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David Salaverry

Haynes v. Hrabe and Dog Marriage

An interesting argument has sprung up on FlashReport between Ray Haynes and John Hrabe about gays.

Haynes went first in a long article that tried to make a libertarian case for two social conservative causes, pro-life and pro-traditional-marriage.

Haynes said:

“The pro-life position is the more difficult position to defend… because the pro-abortion lobby has seized on the liberty agenda to promote abortion.”

But the usurpation of the liberty argument isn’t Haynes only problem.  It’s not even the biggest.  Haynes’ first problem is weak assumptions, like:

“Government is created to protect the weaker members of society from the involuntary intrusions on their personal security or property interests by the more powerful.”

And like:

“Families were developed to create as safe an environment as possible to raise children. Marriage was created as an institution to grow and nurture children, and protect women, who are the usual caregivers to children, from economic harm as they are raising children.”

We don’t know who created government.  Somewhere in the mists of history governments began, evolved and now exist in complex forms that are difficult to penetrate.

Likewise, we don’t know why families were developed or marriages created.  Again, the primeval mists.  Haynes’ generalizations are ill-informed; it’s not “just that simple.”  If it were simple, we’d all agree and get on with whatever else we were doing before the argument began.

Haynes jumps from assumptions to an attack on “homosexual activists” lumping all gays into a single category as The Enemy.  Then saying, “don’t get me wrong,” he gives homosexuals back the libertarian right their sexual choices.  The Catholic Church is at least consistent, calling homosexuality “disordered.”

Next, John Hrabe jumps into Haynes’ thicket of libertarian vs. religious conservatisms.

Hrabe outs Haynes’ inconsistencies on private contracts and takes issue with Haynes pro-traditional-marriage bill in 2004 which (according to a gay activist) violated the contractual rights of gays.  Fair enough.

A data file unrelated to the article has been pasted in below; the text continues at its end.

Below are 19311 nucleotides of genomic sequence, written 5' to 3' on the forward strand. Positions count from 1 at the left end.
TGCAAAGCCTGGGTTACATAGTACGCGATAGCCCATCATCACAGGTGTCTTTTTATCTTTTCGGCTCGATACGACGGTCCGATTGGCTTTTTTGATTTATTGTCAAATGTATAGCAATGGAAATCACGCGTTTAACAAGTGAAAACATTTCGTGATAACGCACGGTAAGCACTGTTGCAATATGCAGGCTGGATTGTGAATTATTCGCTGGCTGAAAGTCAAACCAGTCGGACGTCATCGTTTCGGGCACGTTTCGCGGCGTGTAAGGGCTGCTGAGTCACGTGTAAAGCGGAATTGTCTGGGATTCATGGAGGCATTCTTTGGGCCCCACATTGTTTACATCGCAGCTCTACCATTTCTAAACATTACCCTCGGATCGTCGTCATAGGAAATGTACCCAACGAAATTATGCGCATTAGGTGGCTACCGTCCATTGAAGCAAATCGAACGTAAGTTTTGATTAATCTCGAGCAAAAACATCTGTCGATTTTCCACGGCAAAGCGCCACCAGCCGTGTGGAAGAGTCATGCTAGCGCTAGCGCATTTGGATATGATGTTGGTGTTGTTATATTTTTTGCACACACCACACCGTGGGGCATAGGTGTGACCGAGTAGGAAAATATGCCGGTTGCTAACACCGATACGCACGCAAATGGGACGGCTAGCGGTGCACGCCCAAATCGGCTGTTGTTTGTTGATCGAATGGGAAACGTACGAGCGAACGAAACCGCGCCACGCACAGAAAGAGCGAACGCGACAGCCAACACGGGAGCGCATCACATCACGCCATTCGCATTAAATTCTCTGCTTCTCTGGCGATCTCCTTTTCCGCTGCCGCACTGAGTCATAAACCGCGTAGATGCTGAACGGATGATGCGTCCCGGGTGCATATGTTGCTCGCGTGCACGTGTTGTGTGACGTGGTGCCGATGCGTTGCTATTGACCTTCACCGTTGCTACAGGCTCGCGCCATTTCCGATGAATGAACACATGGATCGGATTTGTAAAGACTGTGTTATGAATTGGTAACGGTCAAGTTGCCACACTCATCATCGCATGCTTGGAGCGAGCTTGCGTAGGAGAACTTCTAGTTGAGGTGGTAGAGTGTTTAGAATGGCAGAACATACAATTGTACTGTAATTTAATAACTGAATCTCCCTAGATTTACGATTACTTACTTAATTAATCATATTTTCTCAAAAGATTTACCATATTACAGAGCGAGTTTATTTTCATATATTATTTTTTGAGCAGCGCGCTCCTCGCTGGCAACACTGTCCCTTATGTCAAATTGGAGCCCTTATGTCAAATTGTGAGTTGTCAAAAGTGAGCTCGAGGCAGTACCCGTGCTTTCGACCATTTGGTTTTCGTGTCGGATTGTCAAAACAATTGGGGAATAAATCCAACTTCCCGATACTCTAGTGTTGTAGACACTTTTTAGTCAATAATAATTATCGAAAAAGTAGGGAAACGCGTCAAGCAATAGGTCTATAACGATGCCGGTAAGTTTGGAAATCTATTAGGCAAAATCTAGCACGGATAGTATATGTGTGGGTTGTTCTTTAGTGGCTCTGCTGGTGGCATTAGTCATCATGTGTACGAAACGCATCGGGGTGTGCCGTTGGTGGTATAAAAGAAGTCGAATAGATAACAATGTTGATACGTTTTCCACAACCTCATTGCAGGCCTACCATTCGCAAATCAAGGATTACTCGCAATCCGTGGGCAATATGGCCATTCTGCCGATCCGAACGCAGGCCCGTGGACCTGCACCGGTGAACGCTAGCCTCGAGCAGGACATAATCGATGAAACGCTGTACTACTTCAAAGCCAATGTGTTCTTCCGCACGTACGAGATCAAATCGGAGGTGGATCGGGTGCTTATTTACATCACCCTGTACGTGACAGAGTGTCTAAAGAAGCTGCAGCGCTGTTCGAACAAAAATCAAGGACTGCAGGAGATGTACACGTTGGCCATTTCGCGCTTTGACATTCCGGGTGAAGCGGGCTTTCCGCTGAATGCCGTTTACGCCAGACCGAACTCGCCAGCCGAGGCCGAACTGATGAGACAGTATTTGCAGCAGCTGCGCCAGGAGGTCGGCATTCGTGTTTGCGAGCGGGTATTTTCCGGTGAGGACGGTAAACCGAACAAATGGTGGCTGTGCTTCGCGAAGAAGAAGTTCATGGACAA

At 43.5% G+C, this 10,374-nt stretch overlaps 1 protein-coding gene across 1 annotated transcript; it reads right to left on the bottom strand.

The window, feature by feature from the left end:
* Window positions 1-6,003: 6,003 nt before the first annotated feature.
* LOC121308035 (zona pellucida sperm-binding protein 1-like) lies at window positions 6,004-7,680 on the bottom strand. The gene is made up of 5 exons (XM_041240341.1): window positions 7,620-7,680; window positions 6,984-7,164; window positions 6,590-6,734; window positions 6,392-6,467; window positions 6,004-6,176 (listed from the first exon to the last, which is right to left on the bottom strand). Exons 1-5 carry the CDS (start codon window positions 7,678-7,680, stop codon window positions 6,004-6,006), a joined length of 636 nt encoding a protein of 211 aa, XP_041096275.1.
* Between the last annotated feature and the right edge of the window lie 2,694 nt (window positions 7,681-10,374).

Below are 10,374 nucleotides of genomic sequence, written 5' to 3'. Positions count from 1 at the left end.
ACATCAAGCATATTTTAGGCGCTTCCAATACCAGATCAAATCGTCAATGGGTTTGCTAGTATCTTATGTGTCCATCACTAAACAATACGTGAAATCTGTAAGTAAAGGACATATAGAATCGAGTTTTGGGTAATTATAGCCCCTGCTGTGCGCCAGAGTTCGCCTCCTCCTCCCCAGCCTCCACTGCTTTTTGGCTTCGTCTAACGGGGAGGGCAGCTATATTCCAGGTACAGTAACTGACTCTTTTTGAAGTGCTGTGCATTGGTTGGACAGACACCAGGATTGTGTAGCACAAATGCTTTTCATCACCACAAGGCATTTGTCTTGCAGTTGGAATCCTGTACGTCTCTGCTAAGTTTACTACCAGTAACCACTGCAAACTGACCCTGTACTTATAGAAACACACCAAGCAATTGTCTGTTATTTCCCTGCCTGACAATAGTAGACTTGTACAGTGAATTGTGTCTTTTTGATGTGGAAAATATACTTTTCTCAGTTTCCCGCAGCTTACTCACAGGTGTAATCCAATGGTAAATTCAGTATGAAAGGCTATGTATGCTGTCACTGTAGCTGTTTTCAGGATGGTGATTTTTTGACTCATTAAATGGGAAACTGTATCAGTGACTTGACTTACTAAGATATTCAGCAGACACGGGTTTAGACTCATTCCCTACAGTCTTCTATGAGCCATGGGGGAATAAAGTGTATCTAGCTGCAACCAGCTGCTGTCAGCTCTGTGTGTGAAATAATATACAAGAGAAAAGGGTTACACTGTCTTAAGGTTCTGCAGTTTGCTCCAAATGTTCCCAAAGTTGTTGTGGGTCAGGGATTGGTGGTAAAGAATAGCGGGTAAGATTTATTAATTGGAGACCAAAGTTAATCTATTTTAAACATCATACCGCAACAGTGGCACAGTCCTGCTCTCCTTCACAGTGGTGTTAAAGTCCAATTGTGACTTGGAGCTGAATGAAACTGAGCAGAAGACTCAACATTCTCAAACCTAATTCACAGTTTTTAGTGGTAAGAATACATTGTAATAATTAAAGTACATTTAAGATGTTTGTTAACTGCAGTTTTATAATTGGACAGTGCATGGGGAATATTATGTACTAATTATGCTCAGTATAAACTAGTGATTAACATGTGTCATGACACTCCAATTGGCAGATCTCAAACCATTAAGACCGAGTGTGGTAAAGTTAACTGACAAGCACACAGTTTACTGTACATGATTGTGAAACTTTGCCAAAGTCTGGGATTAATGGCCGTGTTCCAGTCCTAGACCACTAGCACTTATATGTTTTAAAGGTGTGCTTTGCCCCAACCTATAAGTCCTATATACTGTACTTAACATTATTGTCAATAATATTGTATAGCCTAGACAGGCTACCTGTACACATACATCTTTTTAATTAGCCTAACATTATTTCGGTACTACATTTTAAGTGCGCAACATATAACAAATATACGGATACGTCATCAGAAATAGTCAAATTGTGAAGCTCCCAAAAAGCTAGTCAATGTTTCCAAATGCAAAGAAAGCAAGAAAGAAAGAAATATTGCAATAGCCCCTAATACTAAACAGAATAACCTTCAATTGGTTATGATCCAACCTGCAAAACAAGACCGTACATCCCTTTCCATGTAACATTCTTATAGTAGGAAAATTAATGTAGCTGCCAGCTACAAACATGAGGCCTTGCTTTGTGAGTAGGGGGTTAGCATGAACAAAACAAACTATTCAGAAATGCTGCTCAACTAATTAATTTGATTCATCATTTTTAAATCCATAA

But Hrabe then does a philosophical fence jump and goes dashing into the daisies with an argument about intersex biology which though creative, is irrelevant.  We need to argue from moral and political universes, not get into the often murky biology of sexuality.  So far, no one has found the “gay gene” but so far, no one has proved it doesn’t exist.

In his rebuttal to Hrabe, Haynes makes stronger arguments that have more clarity.  He argues that government force is being used to coercively re-educate religious people and drive their world view underground.  This is a strong argument that needs to be taken very seriously.

But Haynes doesn’t see what I see, that by welcoming the Log Cabin Republicans fully into the party the coercion he rightly fears becomes less likely.  Haynes sees gays as a monolithic force.  To him they are all “homosexual activists” trying to hollow out the Boy Scouts, change the textbooks to glorify sexual perversion and force employers to accept cross dressing.  This is nonsense.  This is veiled bigotry from ignorance.

The Log Cabin Republicans Haynes refuses to name— the real targets of his arguments— are the conservatives in their communities, the ones in long term common law marriage relationships, the ones who own property and businesses or have steady high paying jobs and advanced degrees.  This isn’t the radical bath house brigade Haynes rightly fears.

These are the guys who will help us—as fellow conservatives—by fighting against the gay radicals and their coercive social engineering agenda. And guess what Ray?  Many of my friends among the Log Cabins are ex-military men who fought our wars back in the days when the military actively persecuted them.  Their patriotism is not to be trifled with.

Churches have an absolute moral right to discriminate against gays.  The religious should check their Scripture and their hearts and make the choice freely.  But politics is impure and requires coalitions.  If we open our party fully to the gays who are the most conservative members of their communities, we loosen the grip of the sexual-political radicals on a substantial community that will bring passion, creativity, money and votes to our party.  If not in church, at least in politics we can and must finally welcome them.

Let’s continue to argue from principles.  Let’s debate with a sense of humor, with camaraderie and with the kind of practical wisdom of those old hands like Pastor John Stoos who quipped on Flashreport, “Just because we can marry our dogs doesn’t mean we should.”

I heartily concur.  So do my Log Cabin friends.